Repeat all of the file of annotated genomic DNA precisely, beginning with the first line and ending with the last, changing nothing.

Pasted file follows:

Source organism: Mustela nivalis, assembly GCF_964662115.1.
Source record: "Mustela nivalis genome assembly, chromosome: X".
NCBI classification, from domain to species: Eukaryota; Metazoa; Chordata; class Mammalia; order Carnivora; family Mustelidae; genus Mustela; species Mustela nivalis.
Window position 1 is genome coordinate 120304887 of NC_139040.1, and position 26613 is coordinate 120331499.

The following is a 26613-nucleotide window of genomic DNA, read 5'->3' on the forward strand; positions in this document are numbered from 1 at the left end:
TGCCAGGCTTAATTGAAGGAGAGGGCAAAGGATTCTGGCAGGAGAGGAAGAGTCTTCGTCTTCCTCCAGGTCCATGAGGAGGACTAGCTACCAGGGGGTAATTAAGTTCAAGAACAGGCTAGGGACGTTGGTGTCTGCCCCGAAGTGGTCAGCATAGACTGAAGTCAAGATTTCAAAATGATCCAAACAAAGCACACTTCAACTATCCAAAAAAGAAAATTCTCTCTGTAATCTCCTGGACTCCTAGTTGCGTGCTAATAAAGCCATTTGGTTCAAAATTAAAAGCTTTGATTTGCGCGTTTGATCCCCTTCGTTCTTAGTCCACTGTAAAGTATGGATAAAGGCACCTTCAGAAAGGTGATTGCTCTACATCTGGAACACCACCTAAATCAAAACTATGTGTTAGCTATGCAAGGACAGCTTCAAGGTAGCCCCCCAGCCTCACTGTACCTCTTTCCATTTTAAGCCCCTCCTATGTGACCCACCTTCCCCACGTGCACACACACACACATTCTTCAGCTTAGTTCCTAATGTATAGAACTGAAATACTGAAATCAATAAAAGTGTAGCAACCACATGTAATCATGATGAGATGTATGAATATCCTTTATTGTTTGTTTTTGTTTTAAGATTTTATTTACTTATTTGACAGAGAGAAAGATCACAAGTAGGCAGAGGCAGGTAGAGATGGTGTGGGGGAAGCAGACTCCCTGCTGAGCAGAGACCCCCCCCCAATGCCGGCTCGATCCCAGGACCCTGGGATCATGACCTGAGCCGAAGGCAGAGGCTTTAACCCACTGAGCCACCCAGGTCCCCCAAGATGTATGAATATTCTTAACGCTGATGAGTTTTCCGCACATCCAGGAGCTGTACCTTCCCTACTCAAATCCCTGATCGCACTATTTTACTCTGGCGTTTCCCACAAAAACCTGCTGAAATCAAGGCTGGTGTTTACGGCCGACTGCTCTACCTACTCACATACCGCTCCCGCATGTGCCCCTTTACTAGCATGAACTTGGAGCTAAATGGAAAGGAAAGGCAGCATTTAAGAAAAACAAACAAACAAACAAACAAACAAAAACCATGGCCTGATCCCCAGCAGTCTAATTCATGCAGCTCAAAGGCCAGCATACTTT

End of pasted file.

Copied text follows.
Source organism: Mustela nivalis, assembly GCF_964662115.1.
Source record: "Mustela nivalis genome assembly, chromosome: X".
NCBI classification, from domain to species: Eukaryota; Metazoa; Chordata; class Mammalia; order Carnivora; family Mustelidae; genus Mustela; species Mustela nivalis.
Window position 1 is genome coordinate 120304887 of NC_139040.1, and position 26613 is coordinate 120331499.

The following is a 26613-nucleotide window of genomic DNA, read 5'->3' on the forward strand; positions in this document are numbered from 1 at the left end:
TGCCAGGCTTAATTGAAGGAGAGGGCAAAGGATTCTGGCAGGAGAGGAAGAGTCTTCGTCTTCCTCCAGGTCCATGAGGAGGACTAGCTACCAGGGGGTAATTAAGTTCAAGAACAGGCTAGGGACGTTGGTGTCTGCCCCGAAGTGGTCAGCATAGACTGAAGTCAAGATTTCAAAATGATCCAAACAAAGCACACTTCAACTATCCAAAAAAGAAAATTCTCTCTGTAATCTCCTGGACTCCTAGTTGCGTGCTAATAAAGCCATTTGGTTCAAAATTAAAAGCTTTGATTTGCGCGTTTGATCCCCTTCGTTCTTAGTCCACTGTAAAGTATGGATAAAGGCACCTTCAGAAAGGTGATTGCTCTACATCTGGAACACCACCTAAATCAAAACTATGTGTTAGCTATGCAAGGACAGCTTCAAGGTAGCCCCCCAGCCTCACTGTACCTCTTTCCATTTTAAGCCCCTCCTATGTGACCCACCTTCCCCACGTGCACACACACACACATTCTTCAGCTTAGTTCCTAATGTATAGAACTGAAATACTGAAATCAATAAAAGTGTAGCAACCACATGTAATCATGATGAGATGTATGAATATCCTTTATTGTTTGTTTTTGTTTTAAGATTTTATTTACTTATTTGACAGAGAGAAAGATCACAAGTAGGCAGAGGCAGGTAGAGATGGTGTGGGGGAAGCAGACTCCCTGCTGAGCAGAGACCCCCCCCCAATGCCGGCTCGATCCCAGGACCCTGGGATCATGACCTGAGCCGAAGGCAGAGGCTTTAACCCACTGAGCCACCCAGGTCCCCCAAGATGTATGAATATTCTTAACGCTGATGAGTTTTCCGCACATCCAGGAGCTGTACCTTCCCTACTCAAATCCCTGATCGCACTATTTTACTCTGGCGTTTCCCACAAAAACCTGCTGAAATCAAGGCTGGTGTTTACGGCCGACTGCTCTACCTACTCACATACCGCTCCCGCATGTGCCCCTTTACTAGCATGAACTTGGAGCTAAATGGAAAGGAAAGGCAGCATTTAAGAAAAACAAACAAACAAACAAACAAACAAAAACCATGGCCTGATCCCCAGCAGTCTAATTCATGCAGCTCAAAGGCCAGCATACTTT